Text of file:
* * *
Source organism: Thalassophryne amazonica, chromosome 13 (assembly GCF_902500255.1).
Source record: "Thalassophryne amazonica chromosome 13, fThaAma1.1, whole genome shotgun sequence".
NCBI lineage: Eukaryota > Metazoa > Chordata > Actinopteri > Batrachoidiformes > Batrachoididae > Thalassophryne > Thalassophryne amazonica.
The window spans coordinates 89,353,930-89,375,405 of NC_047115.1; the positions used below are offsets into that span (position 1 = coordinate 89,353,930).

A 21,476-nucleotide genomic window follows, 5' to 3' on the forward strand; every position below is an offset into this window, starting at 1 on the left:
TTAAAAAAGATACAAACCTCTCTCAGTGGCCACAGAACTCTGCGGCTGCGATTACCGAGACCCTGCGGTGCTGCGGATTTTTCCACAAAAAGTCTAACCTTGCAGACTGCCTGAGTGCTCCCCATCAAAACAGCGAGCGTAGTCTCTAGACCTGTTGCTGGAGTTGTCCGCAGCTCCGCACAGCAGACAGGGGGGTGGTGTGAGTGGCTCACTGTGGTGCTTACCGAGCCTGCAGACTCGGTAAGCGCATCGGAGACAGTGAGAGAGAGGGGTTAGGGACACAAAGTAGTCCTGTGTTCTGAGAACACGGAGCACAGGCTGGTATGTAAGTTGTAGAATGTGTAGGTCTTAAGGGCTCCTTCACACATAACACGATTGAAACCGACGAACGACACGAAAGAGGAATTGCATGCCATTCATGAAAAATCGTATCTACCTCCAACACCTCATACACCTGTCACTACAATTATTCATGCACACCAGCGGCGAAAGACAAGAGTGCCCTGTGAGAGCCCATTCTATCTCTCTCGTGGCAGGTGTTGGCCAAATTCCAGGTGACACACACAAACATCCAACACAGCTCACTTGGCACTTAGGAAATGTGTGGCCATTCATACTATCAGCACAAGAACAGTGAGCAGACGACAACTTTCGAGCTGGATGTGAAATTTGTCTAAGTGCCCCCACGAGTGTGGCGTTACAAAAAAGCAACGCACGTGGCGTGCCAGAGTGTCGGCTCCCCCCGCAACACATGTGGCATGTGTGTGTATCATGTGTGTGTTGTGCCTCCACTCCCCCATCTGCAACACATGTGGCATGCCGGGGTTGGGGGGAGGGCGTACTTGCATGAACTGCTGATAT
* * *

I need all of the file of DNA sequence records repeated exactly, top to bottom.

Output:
Source organism: Thalassophryne amazonica, chromosome 13 (assembly GCF_902500255.1).
Source record: "Thalassophryne amazonica chromosome 13, fThaAma1.1, whole genome shotgun sequence".
NCBI lineage: Eukaryota > Metazoa > Chordata > Actinopteri > Batrachoidiformes > Batrachoididae > Thalassophryne > Thalassophryne amazonica.
The window spans coordinates 89,353,930-89,375,405 of NC_047115.1; the positions used below are offsets into that span (position 1 = coordinate 89,353,930).

A 21,476-nucleotide genomic window follows, 5' to 3' on the forward strand; every position below is an offset into this window, starting at 1 on the left:
TTAAAAAAGATACAAACCTCTCTCAGTGGCCACAGAACTCTGCGGCTGCGATTACCGAGACCCTGCGGTGCTGCGGATTTTTCCACAAAAAGTCTAACCTTGCAGACTGCCTGAGTGCTCCCCATCAAAACAGCGAGCGTAGTCTCTAGACCTGTTGCTGGAGTTGTCCGCAGCTCCGCACAGCAGACAGGGGGGTGGTGTGAGTGGCTCACTGTGGTGCTTACCGAGCCTGCAGACTCGGTAAGCGCATCGGAGACAGTGAGAGAGAGGGGTTAGGGACACAAAGTAGTCCTGTGTTCTGAGAACACGGAGCACAGGCTGGTATGTAAGTTGTAGAATGTGTAGGTCTTAAGGGCTCCTTCACACATAACACGATTGAAACCGACGAACGACACGAAAGAGGAATTGCATGCCATTCATGAAAAATCGTATCTACCTCCAACACCTCATACACCTGTCACTACAATTATTCATGCACACCAGCGGCGAAAGACAAGAGTGCCCTGTGAGAGCCCATTCTATCTCTCTCGTGGCAGGTGTTGGCCAAATTCCAGGTGACACACACAAACATCCAACACAGCTCACTTGGCACTTAGGAAATGTGTGGCCATTCATACTATCAGCACAAGAACAGTGAGCAGACGACAACTTTCGAGCTGGATGTGAAATTTGTCTAAGTGCCCCCACGAGTGTGGCGTTACAAAAAAGCAACGCACGTGGCGTGCCAGAGTGTCGGCTCCCCCCGCAACACATGTGGCATGTGTGTGTATCATGTGTGTGTTGTGCCTCCACTCCCCCATCTGCAACACATGTGGCATGCCGGGGTTGGGGGGAGGGCGTACTTGCATGAACTGCTGATAT